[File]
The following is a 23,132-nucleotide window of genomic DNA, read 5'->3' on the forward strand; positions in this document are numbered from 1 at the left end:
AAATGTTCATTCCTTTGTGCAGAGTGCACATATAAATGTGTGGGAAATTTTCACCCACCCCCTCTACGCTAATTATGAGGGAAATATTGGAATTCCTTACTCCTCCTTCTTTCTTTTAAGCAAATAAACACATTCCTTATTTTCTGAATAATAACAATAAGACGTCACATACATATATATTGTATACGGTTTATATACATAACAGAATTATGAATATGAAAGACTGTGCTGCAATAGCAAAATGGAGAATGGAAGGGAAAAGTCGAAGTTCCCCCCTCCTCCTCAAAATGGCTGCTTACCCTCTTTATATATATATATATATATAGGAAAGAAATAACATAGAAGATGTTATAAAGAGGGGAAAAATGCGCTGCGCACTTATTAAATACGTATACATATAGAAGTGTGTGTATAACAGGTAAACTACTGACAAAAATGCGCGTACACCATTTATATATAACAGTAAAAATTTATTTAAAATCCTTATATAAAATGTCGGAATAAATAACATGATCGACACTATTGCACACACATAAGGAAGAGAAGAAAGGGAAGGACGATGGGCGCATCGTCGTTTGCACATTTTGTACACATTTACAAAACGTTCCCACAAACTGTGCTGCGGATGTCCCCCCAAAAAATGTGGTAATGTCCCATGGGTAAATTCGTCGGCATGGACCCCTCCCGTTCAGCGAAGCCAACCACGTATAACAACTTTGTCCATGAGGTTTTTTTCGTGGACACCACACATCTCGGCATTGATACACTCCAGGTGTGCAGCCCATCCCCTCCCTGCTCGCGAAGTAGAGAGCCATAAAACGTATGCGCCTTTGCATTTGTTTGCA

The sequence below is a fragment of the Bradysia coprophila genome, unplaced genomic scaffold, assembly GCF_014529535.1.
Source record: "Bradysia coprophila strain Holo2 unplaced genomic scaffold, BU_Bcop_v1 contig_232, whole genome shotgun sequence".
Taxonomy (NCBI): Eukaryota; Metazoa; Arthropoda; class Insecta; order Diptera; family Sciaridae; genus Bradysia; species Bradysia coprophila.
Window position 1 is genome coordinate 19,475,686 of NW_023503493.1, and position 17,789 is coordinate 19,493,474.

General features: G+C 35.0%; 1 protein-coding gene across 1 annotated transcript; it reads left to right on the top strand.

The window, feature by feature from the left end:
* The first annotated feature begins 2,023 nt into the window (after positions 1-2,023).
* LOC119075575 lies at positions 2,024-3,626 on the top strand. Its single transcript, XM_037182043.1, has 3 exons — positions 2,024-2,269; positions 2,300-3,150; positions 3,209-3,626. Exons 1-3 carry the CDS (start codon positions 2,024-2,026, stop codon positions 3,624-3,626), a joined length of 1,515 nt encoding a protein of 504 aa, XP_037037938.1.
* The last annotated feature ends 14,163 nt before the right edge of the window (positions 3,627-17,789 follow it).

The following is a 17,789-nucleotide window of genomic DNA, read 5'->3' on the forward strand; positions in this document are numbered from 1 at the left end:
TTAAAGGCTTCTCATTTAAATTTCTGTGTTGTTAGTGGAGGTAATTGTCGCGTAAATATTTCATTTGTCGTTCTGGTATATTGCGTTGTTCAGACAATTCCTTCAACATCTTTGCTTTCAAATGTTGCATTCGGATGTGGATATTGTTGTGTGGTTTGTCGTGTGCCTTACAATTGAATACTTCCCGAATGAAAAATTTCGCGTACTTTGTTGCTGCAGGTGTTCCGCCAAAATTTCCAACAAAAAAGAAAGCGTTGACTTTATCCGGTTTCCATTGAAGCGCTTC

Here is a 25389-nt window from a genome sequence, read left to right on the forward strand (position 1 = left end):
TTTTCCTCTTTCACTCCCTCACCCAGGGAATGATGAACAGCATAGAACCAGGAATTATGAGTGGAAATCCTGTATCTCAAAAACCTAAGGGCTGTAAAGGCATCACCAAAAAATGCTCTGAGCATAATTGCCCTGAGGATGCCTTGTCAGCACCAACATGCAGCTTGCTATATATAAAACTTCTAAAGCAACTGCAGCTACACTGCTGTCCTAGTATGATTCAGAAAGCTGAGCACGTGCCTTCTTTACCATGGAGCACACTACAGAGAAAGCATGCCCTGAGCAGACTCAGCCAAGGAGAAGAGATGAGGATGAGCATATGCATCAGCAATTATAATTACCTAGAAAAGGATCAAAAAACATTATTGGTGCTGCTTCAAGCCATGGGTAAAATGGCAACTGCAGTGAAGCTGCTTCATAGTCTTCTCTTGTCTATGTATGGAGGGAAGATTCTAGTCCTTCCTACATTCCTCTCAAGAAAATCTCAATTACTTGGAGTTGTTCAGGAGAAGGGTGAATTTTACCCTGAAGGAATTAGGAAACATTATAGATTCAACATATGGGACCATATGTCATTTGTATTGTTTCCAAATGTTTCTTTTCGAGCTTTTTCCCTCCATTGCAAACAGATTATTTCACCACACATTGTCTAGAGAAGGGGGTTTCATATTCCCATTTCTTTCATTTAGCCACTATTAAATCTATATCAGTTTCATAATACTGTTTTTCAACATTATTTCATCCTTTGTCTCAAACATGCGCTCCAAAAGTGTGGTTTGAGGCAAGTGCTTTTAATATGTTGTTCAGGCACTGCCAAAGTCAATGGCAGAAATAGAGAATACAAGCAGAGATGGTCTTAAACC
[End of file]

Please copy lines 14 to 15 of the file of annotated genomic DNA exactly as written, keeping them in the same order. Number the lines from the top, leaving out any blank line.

Here is a 25389-nt window from a genome sequence, read left to right on the forward strand (position 1 = left end):
TTTTCCTCTTTCACTCCCTCACCCAGGGAATGATGAACAGCATAGAACCAGGAATTATGAGTGGAAATCCTGTATCTCAAAAACCTAAGGGCTGTAAAGGCATCACCAAAAAATGCTCTGAGCATAATTGCCCTGAGGATGCCTTGTCAGCACCAACATGCAGCTTGCTATATATAAAACTTCTAAAGCAACTGCAGCTACACTGCTGTCCTAGTATGATTCAGAAAGCTGAGCACGTGCCTTCTTTACCATGGAGCACACTACAGAGAAAGCATGCCCTGAGCAGACTCAGCCAAGGAGAAGAGATGAGGATGAGCATATGCATCAGCAATTATAATTACCTAGAAAAGGATCAAAAAACATTATTGGTGCTGCTTCAAGCCATGGGTAAAATGGCAACTGCAGTGAAGCTGCTTCATAGTCTTCTCTTGTCTATGTATGGAGGGAAGATTCTAGTCCTTCCTACATTCCTCTCAAGAAAATCTCAATTACTTGGAGTTGTTCAGGAGAAGGGTGAATTTTACCCTGAAGGAATTAGGAAACATTATAGATTCAACATATGGGACCATATGTCATTTGTATTGTTTCCAAATGTTTCTTTTCGAGCTTTTTCCCTCCATTGCAAACAGATTATTTCACCACACATTGTCTAGAGAAGGGGGTTTCATATTCCCATTTCTTTCATTTAGCCACTATTAAATCTATATCAGTTTCATAATACTGTTTTTCAACATTATTTCATCCTTTGTCTCAAACATGCGCTCCAAAAGTGTGGTTTGAGGCAAGTGCTTTTAATATGTTGTTCAGGCACTGCCAAAGTCAATGGCAGAAATAGAGAATACAAGCAGAGATGGTCTTAAACC